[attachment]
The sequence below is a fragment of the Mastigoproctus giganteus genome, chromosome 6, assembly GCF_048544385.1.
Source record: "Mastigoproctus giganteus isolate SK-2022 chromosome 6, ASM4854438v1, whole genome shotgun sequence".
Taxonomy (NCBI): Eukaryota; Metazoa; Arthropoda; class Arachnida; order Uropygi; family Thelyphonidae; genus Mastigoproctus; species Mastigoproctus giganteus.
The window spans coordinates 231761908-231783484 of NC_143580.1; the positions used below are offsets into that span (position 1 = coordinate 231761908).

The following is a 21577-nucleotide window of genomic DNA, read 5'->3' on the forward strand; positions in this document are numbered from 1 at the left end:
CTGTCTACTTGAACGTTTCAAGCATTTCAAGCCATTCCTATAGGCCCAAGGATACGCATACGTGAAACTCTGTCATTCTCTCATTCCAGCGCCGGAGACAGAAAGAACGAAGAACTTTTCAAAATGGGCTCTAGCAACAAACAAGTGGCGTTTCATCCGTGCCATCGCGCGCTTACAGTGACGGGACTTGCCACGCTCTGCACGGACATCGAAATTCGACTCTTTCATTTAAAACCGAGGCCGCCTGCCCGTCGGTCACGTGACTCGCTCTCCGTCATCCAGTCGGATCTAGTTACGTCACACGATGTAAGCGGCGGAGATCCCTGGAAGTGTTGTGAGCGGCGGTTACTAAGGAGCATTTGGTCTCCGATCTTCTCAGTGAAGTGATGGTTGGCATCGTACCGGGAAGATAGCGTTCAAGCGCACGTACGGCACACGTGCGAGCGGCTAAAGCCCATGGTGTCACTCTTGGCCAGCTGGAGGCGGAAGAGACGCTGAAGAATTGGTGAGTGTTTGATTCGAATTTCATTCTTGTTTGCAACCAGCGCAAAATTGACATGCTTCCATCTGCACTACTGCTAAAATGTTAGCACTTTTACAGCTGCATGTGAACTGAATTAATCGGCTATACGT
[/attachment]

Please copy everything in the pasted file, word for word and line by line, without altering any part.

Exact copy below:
The sequence below is a fragment of the Mastigoproctus giganteus genome, chromosome 6, assembly GCF_048544385.1.
Source record: "Mastigoproctus giganteus isolate SK-2022 chromosome 6, ASM4854438v1, whole genome shotgun sequence".
Taxonomy (NCBI): Eukaryota; Metazoa; Arthropoda; class Arachnida; order Uropygi; family Thelyphonidae; genus Mastigoproctus; species Mastigoproctus giganteus.
The window spans coordinates 231761908-231783484 of NC_143580.1; the positions used below are offsets into that span (position 1 = coordinate 231761908).

The following is a 21577-nucleotide window of genomic DNA, read 5'->3' on the forward strand; positions in this document are numbered from 1 at the left end:
CTGTCTACTTGAACGTTTCAAGCATTTCAAGCCATTCCTATAGGCCCAAGGATACGCATACGTGAAACTCTGTCATTCTCTCATTCCAGCGCCGGAGACAGAAAGAACGAAGAACTTTTCAAAATGGGCTCTAGCAACAAACAAGTGGCGTTTCATCCGTGCCATCGCGCGCTTACAGTGACGGGACTTGCCACGCTCTGCACGGACATCGAAATTCGACTCTTTCATTTAAAACCGAGGCCGCCTGCCCGTCGGTCACGTGACTCGCTCTCCGTCATCCAGTCGGATCTAGTTACGTCACACGATGTAAGCGGCGGAGATCCCTGGAAGTGTTGTGAGCGGCGGTTACTAAGGAGCATTTGGTCTCCGATCTTCTCAGTGAAGTGATGGTTGGCATCGTACCGGGAAGATAGCGTTCAAGCGCACGTACGGCACACGTGCGAGCGGCTAAAGCCCATGGTGTCACTCTTGGCCAGCTGGAGGCGGAAGAGACGCTGAAGAATTGGTGAGTGTTTGATTCGAATTTCATTCTTGTTTGCAACCAGCGCAAAATTGACATGCTTCCATCTGCACTACTGCTAAAATGTTAGCACTTTTACAGCTGCATGTGAACTGAATTAATCGGCTATACGT